Drama over ‘one minute silence’ for massacre victims
A mild drama occurred yesterday at the National Conference on whether to observe a minute silence for the more than 120 people massacred in Zamfara State Saturday, or to also include others who died in other states.
During the morning session, Mohammed Bello Halliru moved a motion for a message of felicitation to be sent to Chief Edwin Clark, a delegate whose son was kidnapped last week but was released. Halliru also condemned last weekend’s killings in Zamfara.
“I will like to move that this house sends a message of felicitation to Chief Edwin Clark who is one of us at this conference to felicitate with him for the safe release of his son. Mr Chairman, while I am standing also, I will like to call on our government to take very stern action to control these episodes of kidnapping.
“We have enough problems with violence in the country. Unfortunately, recently in Zamfara State, during this weekend, about 120 people were massacred in one village…but I will particularly like to appeal to the government, the security agencies in particular to take something very urgent and drastic to address this loss of lives which has become persistent in this country,” Halliru said.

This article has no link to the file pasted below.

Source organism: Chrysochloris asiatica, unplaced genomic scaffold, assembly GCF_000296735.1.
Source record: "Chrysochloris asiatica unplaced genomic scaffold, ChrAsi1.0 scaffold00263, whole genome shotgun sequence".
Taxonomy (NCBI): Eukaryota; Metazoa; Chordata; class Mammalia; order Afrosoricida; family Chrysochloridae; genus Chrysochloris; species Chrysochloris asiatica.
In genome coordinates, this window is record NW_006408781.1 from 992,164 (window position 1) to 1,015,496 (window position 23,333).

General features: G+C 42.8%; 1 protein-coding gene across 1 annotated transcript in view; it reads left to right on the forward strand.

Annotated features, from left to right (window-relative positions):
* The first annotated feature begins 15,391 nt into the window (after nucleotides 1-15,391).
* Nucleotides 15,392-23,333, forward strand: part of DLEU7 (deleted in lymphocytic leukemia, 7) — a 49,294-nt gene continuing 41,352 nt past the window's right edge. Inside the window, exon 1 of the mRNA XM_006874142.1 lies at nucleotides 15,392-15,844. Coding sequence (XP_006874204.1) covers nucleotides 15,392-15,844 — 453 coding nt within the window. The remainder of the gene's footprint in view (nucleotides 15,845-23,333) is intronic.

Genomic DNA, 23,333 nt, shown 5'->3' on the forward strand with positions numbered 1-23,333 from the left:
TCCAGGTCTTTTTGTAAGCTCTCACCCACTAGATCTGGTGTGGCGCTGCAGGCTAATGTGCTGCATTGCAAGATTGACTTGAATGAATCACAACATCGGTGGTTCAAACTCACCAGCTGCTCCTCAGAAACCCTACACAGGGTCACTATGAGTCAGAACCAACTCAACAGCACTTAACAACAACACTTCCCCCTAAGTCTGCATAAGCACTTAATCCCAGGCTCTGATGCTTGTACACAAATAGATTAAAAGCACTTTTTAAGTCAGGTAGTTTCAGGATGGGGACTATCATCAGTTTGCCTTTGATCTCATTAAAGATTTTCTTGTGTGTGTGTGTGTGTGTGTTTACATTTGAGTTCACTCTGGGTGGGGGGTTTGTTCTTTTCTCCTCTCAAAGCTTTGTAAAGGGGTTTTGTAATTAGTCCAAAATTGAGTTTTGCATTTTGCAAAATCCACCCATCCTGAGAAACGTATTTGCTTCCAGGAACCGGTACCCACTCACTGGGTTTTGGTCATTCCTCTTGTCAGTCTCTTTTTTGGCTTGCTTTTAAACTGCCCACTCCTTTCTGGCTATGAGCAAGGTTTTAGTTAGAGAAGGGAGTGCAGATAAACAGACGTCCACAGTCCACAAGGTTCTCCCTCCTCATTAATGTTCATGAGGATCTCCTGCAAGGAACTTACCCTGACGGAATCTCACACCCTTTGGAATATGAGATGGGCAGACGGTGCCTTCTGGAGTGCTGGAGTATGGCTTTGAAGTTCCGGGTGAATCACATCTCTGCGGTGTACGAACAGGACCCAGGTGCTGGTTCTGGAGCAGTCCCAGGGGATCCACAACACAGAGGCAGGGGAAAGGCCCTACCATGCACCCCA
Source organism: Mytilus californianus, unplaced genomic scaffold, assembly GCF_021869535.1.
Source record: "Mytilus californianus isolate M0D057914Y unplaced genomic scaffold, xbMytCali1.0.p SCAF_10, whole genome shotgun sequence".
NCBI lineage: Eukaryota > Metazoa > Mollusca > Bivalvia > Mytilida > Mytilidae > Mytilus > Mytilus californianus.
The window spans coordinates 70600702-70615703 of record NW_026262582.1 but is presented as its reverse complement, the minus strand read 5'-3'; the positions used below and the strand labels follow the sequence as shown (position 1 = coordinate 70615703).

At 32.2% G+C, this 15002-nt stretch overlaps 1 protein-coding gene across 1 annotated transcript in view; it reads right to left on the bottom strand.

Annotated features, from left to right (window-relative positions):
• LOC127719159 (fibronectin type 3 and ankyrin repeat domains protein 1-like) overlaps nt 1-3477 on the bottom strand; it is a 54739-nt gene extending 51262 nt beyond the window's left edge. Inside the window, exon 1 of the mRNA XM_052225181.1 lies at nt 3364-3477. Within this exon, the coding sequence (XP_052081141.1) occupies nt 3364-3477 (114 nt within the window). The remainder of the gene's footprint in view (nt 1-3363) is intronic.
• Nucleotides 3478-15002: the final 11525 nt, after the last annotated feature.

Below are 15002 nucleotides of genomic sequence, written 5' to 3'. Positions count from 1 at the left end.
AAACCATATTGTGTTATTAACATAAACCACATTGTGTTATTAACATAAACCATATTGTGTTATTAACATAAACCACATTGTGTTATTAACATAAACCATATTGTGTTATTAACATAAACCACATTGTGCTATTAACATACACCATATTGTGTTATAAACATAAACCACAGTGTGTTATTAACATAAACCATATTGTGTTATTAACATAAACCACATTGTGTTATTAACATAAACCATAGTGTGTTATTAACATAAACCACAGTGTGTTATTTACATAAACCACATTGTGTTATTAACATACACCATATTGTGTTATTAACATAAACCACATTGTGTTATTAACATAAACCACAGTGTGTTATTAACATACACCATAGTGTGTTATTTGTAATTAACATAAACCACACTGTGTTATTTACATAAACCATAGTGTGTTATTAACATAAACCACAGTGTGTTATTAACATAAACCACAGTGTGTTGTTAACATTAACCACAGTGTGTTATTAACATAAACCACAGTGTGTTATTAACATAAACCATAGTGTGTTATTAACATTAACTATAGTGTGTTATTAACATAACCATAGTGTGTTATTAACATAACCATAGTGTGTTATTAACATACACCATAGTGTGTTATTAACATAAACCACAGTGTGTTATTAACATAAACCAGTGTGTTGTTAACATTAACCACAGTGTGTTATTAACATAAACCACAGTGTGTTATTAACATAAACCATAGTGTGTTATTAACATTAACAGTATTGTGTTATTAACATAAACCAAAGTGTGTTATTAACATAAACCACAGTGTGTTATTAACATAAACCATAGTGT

Some delegates wanted not just to felicitate with Clark but also to observe a minute silence to the Zamfara victims, but others kicked against it, saying other states have also suffered deaths at the hands of gunmen.
At that point, conference chairman Idris Kutigi, after conferring with his deputy Bolaji Akinyemi said delegates should only send the felicitation letter and leave the Zamfara massacre for another day.
However, during the afternoon session when it was the turn of Colonel Bala Mande who is an indigene of Zamfara State to speak expressed his fears and worries with the security situation in the country.
Mande, who just returned from Zamfara yesterday morning pleaded with delegates to revisit the issue of one minute silence for the victims.
At that point, a delegate from Nasarawa State, Musa Elayo Abdullahi raised a point of order presumably to call for his state to also share in the minute of silence.
Abdullahi who wanted to rely on an unrelated Point of Order was ruled out of order by the Akinyemi who was presiding.
Akinyemi who prevailed upon Elayo to discontinue with his quest, said “I have already said we should stand for a minute of silence. Distinguished delegates please let’s stand.”
Justice Mamman Nasir (left) being congratulated by former Anambra State governor Dr. Chukwuemeka Ezeife after his comment during the National Conference in Abuja yesterday.